Are Apps Really Dying?

Jul 28, 2016 by Heath Murphy

Here's a good idea for an app: a free-to-play augmented reality game where you can catch tiny, fictional creatures, as well as have the ability to train and trade said creatures with other players. Sound familiar? It's called Pokemon GO and it's already been downloaded over 75 million times. It's also projected to make Apple $3 billion over the next 1-2 years. That's not a typo. One, singular app could could make Apple a cool, $3 billion.

Billion. With a B.

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"...but I heard that apps were dying?"

New research suggests that app downloads are slowing down across the U.S, as much as 20% when compared to last year. With the current App Store ecosystem and user behavioral shifts, do apps matter anymore?


Yes, and here's why.

While the number of app downloads is decreasing, it doesn't necessarily equate to the number of users, and if you're a developer, that's good news. Highly saturated downloads mean the users are still there. And with people spending more time that ever inside the actual app (see below), app development is still a worthy space. The app store dynamic is changing, sure. Users are now downloading fewer apps, but this may be more indicative of the App Store growing up, rather than dying.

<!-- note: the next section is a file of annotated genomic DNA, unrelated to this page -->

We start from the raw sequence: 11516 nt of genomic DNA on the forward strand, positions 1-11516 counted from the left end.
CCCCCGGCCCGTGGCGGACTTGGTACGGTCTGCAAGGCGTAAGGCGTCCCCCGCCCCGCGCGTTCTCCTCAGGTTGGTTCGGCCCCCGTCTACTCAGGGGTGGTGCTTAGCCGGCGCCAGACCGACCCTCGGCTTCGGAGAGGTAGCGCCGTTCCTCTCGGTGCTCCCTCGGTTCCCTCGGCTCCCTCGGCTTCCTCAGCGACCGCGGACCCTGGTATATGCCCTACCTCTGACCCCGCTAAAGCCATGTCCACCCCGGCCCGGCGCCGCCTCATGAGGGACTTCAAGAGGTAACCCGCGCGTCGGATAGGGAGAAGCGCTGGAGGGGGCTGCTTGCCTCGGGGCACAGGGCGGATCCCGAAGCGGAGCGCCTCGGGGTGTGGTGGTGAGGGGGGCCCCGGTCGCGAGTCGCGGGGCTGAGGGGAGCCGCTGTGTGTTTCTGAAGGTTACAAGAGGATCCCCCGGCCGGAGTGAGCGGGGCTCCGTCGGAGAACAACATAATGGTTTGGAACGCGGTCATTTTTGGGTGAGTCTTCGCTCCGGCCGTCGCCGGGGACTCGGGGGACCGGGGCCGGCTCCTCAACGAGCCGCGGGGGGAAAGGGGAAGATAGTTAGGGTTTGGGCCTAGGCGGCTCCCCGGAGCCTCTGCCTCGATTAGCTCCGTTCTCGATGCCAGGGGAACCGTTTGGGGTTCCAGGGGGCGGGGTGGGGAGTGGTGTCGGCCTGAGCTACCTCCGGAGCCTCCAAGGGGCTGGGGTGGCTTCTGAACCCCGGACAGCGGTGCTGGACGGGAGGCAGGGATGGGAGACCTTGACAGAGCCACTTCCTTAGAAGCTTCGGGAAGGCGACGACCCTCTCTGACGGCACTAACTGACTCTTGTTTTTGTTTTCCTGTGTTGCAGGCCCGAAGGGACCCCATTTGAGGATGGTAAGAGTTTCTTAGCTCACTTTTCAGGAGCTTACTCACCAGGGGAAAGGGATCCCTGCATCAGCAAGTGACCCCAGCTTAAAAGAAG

How is the app store growing up? Engagement. 

By all accounts, app engagement is higher than ever with users spending 63% more time in apps when compared to last year. With in-app purchases rising on a daily basis, this engagement is really what drives the revenue, not the downloads. Slowing downloads does not, on its own, mean that developers and businesses should be steering away from creating apps. If anything, with recent changes to the App Store, there is a lot more work ahead in the space.

Major changes to the App Store happened at this June's WWDC, hosted by Apple and we'll start to see app subscriptions across all categories. Until now, you either pay for an app once at download, or you download and then unlock subsequent features using in app purchases. Developers can now offer a monthly or annual subscription for the app. Since the App Store's inception, this will be perhaps the biggest shift as to how apps are developed, marketed, and sold. 

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